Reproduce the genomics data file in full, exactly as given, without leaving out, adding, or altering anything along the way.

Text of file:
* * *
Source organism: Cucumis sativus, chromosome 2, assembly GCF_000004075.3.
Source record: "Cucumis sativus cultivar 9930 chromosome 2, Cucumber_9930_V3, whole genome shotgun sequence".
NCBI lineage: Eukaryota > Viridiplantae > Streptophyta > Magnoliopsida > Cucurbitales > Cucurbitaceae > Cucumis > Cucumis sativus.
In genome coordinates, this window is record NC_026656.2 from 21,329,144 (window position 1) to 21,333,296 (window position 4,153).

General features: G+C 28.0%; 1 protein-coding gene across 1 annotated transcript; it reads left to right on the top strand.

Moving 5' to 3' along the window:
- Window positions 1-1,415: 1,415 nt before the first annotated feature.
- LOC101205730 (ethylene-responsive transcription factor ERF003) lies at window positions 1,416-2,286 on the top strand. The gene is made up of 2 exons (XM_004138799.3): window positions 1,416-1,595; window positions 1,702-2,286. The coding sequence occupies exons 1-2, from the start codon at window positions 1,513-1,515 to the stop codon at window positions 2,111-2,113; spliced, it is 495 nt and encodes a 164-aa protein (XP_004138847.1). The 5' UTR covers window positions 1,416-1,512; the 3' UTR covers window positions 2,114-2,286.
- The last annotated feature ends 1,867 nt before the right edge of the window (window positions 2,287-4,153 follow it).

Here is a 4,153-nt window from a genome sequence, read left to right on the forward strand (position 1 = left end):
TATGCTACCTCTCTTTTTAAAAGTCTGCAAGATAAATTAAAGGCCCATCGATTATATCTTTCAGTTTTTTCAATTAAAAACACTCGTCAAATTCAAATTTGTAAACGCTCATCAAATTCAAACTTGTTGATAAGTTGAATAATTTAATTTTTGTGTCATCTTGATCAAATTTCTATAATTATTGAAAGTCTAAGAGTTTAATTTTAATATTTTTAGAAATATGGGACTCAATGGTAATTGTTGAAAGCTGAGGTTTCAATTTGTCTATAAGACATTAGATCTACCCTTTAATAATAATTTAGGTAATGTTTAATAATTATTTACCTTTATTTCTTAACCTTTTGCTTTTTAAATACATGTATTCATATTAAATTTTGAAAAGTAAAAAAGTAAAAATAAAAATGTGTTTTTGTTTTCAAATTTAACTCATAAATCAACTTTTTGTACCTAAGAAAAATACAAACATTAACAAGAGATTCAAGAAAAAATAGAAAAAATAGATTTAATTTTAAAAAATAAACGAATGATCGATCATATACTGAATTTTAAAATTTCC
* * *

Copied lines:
Source organism: Cucumis sativus, chromosome 2, assembly GCF_000004075.3.
Source record: "Cucumis sativus cultivar 9930 chromosome 2, Cucumber_9930_V3, whole genome shotgun sequence".
NCBI lineage: Eukaryota > Viridiplantae > Streptophyta > Magnoliopsida > Cucurbitales > Cucurbitaceae > Cucumis > Cucumis sativus.
In genome coordinates, this window is record NC_026656.2 from 21,329,144 (window position 1) to 21,333,296 (window position 4,153).

General features: G+C 28.0%; 1 protein-coding gene across 1 annotated transcript; it reads left to right on the top strand.

Moving 5' to 3' along the window:
- Window positions 1-1,415: 1,415 nt before the first annotated feature.
- LOC101205730 (ethylene-responsive transcription factor ERF003) lies at window positions 1,416-2,286 on the top strand. The gene is made up of 2 exons (XM_004138799.3): window positions 1,416-1,595; window positions 1,702-2,286. The coding sequence occupies exons 1-2, from the start codon at window positions 1,513-1,515 to the stop codon at window positions 2,111-2,113; spliced, it is 495 nt and encodes a 164-aa protein (XP_004138847.1). The 5' UTR covers window positions 1,416-1,512; the 3' UTR covers window positions 2,114-2,286.
- The last annotated feature ends 1,867 nt before the right edge of the window (window positions 2,287-4,153 follow it).

Here is a 4,153-nt window from a genome sequence, read left to right on the forward strand (position 1 = left end):
TATGCTACCTCTCTTTTTAAAAGTCTGCAAGATAAATTAAAGGCCCATCGATTATATCTTTCAGTTTTTTCAATTAAAAACACTCGTCAAATTCAAATTTGTAAACGCTCATCAAATTCAAACTTGTTGATAAGTTGAATAATTTAATTTTTGTGTCATCTTGATCAAATTTCTATAATTATTGAAAGTCTAAGAGTTTAATTTTAATATTTTTAGAAATATGGGACTCAATGGTAATTGTTGAAAGCTGAGGTTTCAATTTGTCTATAAGACATTAGATCTACCCTTTAATAATAATTTAGGTAATGTTTAATAATTATTTACCTTTATTTCTTAACCTTTTGCTTTTTAAATACATGTATTCATATTAAATTTTGAAAAGTAAAAAAGTAAAAATAAAAATGTGTTTTTGTTTTCAAATTTAACTCATAAATCAACTTTTTGTACCTAAGAAAAATACAAACATTAACAAGAGATTCAAGAAAAAATAGAAAAAATAGATTTAATTTTAAAAAATAAACGAATGATCGATCATATACTGAATTTTAAAATTTCC